Going to adoration gives me an opportunity to hang out with Jesus. I get to engage in a real and vibrant dialogue that brings all of me to Him. It helps me grow in my understanding of His presence at every moment of my life.
Quote by S. Padre Pio:
This beautiful day (of God's coming) cannot be the work of anyone but God, and God will make it be for the resurrection of many and the triumph of His glory.
Divine Mercy Reflection
Reflections on Notebook Two: 112-188
We now enter into Notebook Two of the six notebooks that make up the Diary of Saint Faustina. The reason for having more than one notebook is simply that when one notebook was filled by Saint Faustina she began with a new one. Therefore, there is nothing particularly different from one notebook to the other. However, for the purpose of this current book of daily reflections, each reflection will begin to be lengthened, starting here with Notebook Two, so as to help you, the reader, enter more deeply into the beautiful mysteries of faith and our shared spiritual life that have been revealed in these writings of Saint Faustina.
You are invited once again to take one reflection each day and to ponder it throughout the day. Try to pray the prayer for each reflection each morning, noon and evening. Allow each mystery reflected upon to become a source of wisdom and understanding for you.
Reflection 113: An Offering to the Everlasting Father
The greatest prayer we can make is the “prayer of offering.” A prayer of offering is a sacrifice offered to the Father in union with the One Sacrificial Offering of Christ on the Cross. We do not offer ourselves, by ourselves. We offer ourselves in union with Christ Jesus. Specifically, we must offer our prayers, fasting, mortification and daily work to God. Pray prayers every day. Mortify your fleshly desires regularly through fasting and other forms of self-denial. And do all your daily work as a gift to God and as a result of His daily Will. Offer all of these to the Father with the Son, and God will accept your offering as a pure and holy sacrifice (See Diary #531).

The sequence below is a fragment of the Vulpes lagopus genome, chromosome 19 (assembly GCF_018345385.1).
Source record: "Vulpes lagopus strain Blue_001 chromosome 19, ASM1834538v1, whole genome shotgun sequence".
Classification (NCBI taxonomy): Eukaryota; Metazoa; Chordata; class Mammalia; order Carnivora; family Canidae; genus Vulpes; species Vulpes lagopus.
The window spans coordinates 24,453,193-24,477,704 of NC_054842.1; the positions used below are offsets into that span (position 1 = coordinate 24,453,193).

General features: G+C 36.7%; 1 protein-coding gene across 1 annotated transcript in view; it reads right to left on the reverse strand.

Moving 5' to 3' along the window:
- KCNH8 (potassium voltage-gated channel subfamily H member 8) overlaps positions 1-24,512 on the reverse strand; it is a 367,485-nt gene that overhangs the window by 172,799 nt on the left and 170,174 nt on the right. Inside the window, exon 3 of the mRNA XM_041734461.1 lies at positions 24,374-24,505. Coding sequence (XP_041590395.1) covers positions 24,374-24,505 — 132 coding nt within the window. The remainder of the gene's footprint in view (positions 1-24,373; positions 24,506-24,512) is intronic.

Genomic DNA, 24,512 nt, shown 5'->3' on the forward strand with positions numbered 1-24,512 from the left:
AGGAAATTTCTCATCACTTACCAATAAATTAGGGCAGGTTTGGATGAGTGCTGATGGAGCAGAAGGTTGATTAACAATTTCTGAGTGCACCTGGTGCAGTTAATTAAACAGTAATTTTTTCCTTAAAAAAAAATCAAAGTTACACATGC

When you pray, do you make your prayer an offering? Too often we pray for this need or that and stop there. It is good to present our needs before God. He knows our needs even before we present them, but He still wants us to ask Him to meet our specific needs. But don’t stop there in your prayer. The Lord wants you to go further. He wants sacrifice from you. Reflect upon whether your prayer becomes a daily sacrifice to God. If this sacrificial language is not part of your daily thinking, begin to make it so. Think and act sacrificially in your daily life and prayer and the Lord will receive your sacrifice, using it in powerful ways for your own holiness and for the holiness of the entire Church.
Lord, You not only offered the perfect sacrifice of Your life to the Father, You also set for me a perfect example of true prayer. Help me to daily offer to You the sacrifice of my life so that, through this sacrifice, You may make me holy and bring greater holiness to Your Church. Jesus, I trust in You.